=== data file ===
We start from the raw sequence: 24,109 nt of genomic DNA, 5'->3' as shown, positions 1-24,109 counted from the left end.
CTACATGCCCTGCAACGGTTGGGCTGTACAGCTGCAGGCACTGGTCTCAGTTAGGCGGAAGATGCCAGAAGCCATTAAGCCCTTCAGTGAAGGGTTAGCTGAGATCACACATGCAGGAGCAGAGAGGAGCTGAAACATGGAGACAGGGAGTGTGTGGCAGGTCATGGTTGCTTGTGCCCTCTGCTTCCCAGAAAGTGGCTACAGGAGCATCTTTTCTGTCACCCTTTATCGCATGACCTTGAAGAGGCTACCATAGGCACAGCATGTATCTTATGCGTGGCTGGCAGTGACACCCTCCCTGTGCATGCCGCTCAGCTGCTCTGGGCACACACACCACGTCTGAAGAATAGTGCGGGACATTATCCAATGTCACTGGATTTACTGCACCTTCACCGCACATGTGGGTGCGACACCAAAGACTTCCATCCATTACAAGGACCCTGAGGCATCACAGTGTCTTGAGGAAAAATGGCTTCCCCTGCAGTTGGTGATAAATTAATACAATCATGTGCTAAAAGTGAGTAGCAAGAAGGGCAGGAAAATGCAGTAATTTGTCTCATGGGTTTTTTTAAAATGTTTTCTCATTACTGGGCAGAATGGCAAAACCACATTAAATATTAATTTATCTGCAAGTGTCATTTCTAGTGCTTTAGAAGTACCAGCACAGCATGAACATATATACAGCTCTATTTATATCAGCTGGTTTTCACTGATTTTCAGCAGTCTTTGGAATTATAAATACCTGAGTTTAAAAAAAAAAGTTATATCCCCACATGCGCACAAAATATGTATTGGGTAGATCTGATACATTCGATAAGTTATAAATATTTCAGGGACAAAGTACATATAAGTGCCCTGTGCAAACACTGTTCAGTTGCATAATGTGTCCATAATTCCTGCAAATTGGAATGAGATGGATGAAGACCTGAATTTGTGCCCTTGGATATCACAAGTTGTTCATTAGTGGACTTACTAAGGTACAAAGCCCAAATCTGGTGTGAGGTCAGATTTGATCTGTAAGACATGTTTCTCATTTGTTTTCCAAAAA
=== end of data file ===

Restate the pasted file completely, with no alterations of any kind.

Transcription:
We start from the raw sequence: 24,109 nt of genomic DNA, 5'->3' as shown, positions 1-24,109 counted from the left end.
CTACATGCCCTGCAACGGTTGGGCTGTACAGCTGCAGGCACTGGTCTCAGTTAGGCGGAAGATGCCAGAAGCCATTAAGCCCTTCAGTGAAGGGTTAGCTGAGATCACACATGCAGGAGCAGAGAGGAGCTGAAACATGGAGACAGGGAGTGTGTGGCAGGTCATGGTTGCTTGTGCCCTCTGCTTCCCAGAAAGTGGCTACAGGAGCATCTTTTCTGTCACCCTTTATCGCATGACCTTGAAGAGGCTACCATAGGCACAGCATGTATCTTATGCGTGGCTGGCAGTGACACCCTCCCTGTGCATGCCGCTCAGCTGCTCTGGGCACACACACCACGTCTGAAGAATAGTGCGGGACATTATCCAATGTCACTGGATTTACTGCACCTTCACCGCACATGTGGGTGCGACACCAAAGACTTCCATCCATTACAAGGACCCTGAGGCATCACAGTGTCTTGAGGAAAAATGGCTTCCCCTGCAGTTGGTGATAAATTAATACAATCATGTGCTAAAAGTGAGTAGCAAGAAGGGCAGGAAAATGCAGTAATTTGTCTCATGGGTTTTTTTAAAATGTTTTCTCATTACTGGGCAGAATGGCAAAACCACATTAAATATTAATTTATCTGCAAGTGTCATTTCTAGTGCTTTAGAAGTACCAGCACAGCATGAACATATATACAGCTCTATTTATATCAGCTGGTTTTCACTGATTTTCAGCAGTCTTTGGAATTATAAATACCTGAGTTTAAAAAAAAAAGTTATATCCCCACATGCGCACAAAATATGTATTGGGTAGATCTGATACATTCGATAAGTTATAAATATTTCAGGGACAAAGTACATATAAGTGCCCTGTGCAAACACTGTTCAGTTGCATAATGTGTCCATAATTCCTGCAAATTGGAATGAGATGGATGAAGACCTGAATTTGTGCCCTTGGATATCACAAGTTGTTCATTAGTGGACTTACTAAGGTACAAAGCCCAAATCTGGTGTGAGGTCAGATTTGATCTGTAAGACATGTTTCTCATTTGTTTTCCAAAAA